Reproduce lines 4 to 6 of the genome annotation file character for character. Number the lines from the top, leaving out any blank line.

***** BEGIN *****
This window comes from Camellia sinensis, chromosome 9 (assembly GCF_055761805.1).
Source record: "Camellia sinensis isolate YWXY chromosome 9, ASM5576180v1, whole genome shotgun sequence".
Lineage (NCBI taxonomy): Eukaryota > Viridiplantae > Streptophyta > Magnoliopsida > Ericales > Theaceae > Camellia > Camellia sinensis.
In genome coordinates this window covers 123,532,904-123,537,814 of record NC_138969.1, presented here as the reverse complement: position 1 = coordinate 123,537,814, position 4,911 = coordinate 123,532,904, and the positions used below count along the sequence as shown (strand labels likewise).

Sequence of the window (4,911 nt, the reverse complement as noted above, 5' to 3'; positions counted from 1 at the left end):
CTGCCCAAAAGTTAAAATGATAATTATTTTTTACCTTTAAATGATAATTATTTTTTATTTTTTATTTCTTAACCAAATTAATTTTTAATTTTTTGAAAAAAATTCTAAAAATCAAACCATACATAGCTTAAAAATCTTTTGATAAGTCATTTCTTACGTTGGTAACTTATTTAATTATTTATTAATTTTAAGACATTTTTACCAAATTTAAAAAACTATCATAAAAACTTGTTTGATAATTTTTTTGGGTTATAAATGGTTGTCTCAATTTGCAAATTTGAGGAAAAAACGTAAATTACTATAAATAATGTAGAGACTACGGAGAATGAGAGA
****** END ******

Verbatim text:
In genome coordinates this window covers 123,532,904-123,537,814 of record NC_138969.1, presented here as the reverse complement: position 1 = coordinate 123,537,814, position 4,911 = coordinate 123,532,904, and the positions used below count along the sequence as shown (strand labels likewise).

Sequence of the window (4,911 nt, the reverse complement as noted above, 5' to 3'; positions counted from 1 at the left end):
CTGCCCAAAAGTTAAAATGATAATTATTTTTTACCTTTAAATGATAATTATTTTTTATTTTTTATTTCTTAACCAAATTAATTTTTAATTTTTTGAAAAAAATTCTAAAAATCAAACCATACATAGCTTAAAAATCTTTTGATAAGTCATTTCTTACGTTGGTAACTTATTTAATTATTTATTAATTTTAAGACATTTTTACCAAATTTAAAAAACTATCATAAAAACTTGTTTGATAATTTTTTTGGGTTATAAATGGTTGTCTCAATTTGCAAATTTGAGGAAAAAACGTAAATTACTATAAATAATGTAGAGACTACGGAGAATGAGAGA